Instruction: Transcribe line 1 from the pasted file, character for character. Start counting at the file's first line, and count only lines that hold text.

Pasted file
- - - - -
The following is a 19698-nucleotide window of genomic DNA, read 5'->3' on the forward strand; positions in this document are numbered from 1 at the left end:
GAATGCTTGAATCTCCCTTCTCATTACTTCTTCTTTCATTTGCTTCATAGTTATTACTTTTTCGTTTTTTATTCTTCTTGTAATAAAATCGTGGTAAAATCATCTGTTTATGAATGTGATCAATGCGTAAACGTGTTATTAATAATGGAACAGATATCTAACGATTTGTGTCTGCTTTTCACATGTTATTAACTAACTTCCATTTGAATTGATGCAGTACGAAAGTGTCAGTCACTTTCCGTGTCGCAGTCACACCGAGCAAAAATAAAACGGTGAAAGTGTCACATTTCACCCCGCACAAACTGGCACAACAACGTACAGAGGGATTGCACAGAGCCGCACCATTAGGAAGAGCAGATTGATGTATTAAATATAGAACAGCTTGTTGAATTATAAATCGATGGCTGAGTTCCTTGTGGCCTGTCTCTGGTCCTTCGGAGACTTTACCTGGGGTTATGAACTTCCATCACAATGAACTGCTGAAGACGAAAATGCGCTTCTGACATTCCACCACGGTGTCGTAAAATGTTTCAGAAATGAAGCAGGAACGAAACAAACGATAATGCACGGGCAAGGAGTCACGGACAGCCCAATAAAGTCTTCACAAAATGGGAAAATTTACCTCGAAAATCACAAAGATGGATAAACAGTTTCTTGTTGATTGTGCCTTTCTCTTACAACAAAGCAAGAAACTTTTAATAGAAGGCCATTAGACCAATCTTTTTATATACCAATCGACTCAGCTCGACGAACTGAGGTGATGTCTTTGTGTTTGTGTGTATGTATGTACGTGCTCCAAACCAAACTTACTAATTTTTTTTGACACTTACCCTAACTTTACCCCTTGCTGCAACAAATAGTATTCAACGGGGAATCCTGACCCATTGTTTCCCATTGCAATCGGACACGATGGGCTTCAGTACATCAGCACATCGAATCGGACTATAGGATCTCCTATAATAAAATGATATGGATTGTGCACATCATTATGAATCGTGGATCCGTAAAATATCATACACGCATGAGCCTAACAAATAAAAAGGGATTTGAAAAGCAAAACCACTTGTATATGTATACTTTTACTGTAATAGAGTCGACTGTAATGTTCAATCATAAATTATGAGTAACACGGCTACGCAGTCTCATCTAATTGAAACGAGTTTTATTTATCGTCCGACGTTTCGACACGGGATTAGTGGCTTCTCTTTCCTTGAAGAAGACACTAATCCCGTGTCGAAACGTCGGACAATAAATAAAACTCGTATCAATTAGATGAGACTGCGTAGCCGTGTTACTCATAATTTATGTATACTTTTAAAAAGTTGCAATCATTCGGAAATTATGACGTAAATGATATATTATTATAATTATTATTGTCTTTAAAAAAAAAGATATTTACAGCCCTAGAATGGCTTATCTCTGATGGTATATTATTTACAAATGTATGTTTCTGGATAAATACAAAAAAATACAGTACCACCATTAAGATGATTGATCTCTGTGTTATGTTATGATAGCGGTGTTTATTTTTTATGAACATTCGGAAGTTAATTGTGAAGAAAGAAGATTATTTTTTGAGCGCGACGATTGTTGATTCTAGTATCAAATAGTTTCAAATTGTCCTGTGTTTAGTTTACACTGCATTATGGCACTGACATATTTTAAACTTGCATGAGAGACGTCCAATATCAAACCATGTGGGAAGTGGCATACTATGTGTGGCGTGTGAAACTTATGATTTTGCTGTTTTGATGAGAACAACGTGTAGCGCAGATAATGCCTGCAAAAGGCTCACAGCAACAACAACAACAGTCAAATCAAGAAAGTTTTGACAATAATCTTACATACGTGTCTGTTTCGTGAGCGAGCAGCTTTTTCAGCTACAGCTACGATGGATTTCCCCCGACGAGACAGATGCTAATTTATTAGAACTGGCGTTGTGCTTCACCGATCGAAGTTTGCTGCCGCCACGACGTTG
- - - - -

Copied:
The following is a 19698-nucleotide window of genomic DNA, read 5'->3' on the forward strand; positions in this document are numbered from 1 at the left end: